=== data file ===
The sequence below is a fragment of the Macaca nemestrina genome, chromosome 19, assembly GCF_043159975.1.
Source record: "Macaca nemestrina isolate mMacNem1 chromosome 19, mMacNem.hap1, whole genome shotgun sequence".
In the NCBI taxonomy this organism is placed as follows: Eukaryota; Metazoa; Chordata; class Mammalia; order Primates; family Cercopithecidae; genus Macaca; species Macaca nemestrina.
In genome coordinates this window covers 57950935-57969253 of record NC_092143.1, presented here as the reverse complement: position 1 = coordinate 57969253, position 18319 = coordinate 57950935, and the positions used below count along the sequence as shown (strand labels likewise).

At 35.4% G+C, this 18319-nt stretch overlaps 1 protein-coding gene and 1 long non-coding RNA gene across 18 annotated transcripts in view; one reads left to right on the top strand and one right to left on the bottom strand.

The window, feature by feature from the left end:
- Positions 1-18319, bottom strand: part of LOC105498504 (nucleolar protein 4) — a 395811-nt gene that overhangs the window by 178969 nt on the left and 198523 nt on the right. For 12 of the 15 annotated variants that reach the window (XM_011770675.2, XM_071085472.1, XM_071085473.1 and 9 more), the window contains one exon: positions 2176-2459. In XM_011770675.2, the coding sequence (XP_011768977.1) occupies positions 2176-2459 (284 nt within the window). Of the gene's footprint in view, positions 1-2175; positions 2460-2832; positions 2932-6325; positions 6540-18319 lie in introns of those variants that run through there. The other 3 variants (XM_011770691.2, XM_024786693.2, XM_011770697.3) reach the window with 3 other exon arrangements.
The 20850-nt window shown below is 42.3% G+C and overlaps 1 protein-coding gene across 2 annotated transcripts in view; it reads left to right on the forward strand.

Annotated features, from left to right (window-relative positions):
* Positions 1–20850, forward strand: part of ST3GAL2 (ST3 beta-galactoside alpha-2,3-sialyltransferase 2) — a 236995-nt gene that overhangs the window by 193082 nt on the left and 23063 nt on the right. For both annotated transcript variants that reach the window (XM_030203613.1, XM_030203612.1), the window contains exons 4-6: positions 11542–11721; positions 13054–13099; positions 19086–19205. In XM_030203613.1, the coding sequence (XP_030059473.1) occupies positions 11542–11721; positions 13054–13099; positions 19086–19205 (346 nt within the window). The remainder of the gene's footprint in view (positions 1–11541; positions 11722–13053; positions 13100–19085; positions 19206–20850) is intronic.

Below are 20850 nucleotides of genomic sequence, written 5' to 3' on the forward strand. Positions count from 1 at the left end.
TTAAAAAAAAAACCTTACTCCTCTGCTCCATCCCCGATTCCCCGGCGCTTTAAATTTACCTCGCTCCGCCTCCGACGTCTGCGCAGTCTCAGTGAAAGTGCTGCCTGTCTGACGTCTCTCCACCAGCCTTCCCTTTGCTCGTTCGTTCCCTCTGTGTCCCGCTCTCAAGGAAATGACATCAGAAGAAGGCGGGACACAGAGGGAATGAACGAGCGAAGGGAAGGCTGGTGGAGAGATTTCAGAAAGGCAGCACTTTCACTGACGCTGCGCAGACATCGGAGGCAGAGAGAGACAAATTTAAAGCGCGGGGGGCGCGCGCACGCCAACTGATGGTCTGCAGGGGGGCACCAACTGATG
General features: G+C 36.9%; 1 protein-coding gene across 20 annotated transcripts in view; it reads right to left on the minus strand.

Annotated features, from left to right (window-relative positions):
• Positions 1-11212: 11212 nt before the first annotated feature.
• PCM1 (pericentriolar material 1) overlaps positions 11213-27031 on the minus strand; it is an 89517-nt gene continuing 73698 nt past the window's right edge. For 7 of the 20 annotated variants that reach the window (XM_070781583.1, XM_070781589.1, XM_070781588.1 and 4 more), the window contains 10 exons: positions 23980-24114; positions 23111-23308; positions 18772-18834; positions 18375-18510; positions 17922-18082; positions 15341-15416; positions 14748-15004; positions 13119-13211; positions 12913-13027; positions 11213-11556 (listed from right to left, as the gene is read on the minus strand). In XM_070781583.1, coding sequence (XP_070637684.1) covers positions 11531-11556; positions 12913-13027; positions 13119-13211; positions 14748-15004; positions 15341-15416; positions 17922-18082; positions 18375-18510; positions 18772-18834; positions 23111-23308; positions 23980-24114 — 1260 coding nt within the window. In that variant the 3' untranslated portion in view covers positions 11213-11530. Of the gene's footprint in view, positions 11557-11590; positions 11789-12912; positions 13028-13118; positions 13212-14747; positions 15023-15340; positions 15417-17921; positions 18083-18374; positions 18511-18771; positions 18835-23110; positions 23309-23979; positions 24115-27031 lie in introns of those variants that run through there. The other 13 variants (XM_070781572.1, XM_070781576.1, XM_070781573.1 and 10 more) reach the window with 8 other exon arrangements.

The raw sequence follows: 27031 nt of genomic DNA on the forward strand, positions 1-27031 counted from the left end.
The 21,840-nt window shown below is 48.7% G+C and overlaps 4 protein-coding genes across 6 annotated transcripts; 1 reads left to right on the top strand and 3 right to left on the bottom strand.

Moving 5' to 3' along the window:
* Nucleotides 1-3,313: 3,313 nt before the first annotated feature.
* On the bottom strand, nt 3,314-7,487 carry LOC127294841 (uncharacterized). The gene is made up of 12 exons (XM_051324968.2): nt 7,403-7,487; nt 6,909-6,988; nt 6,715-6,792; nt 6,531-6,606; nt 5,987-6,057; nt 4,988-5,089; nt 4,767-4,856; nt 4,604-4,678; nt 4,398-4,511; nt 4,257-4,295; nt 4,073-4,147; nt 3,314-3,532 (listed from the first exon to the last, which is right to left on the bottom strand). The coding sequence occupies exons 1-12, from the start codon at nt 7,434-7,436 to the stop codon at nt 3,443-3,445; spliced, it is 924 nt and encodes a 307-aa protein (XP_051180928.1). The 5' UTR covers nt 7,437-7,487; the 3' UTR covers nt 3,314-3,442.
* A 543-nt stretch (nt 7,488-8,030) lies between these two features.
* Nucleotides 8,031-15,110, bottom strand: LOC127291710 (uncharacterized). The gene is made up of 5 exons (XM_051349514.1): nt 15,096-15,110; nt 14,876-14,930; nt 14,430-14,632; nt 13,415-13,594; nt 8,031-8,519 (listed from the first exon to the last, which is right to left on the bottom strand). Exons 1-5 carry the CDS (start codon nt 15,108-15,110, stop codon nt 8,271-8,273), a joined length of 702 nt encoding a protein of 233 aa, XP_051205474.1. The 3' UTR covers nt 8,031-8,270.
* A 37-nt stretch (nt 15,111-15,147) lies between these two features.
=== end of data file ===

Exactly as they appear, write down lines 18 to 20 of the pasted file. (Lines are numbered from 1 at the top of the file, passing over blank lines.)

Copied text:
The 21,840-nt window shown below is 48.7% G+C and overlaps 4 protein-coding genes across 6 annotated transcripts; 1 reads left to right on the top strand and 3 right to left on the bottom strand.

Moving 5' to 3' along the window:
* Nucleotides 1-3,313: 3,313 nt before the first annotated feature.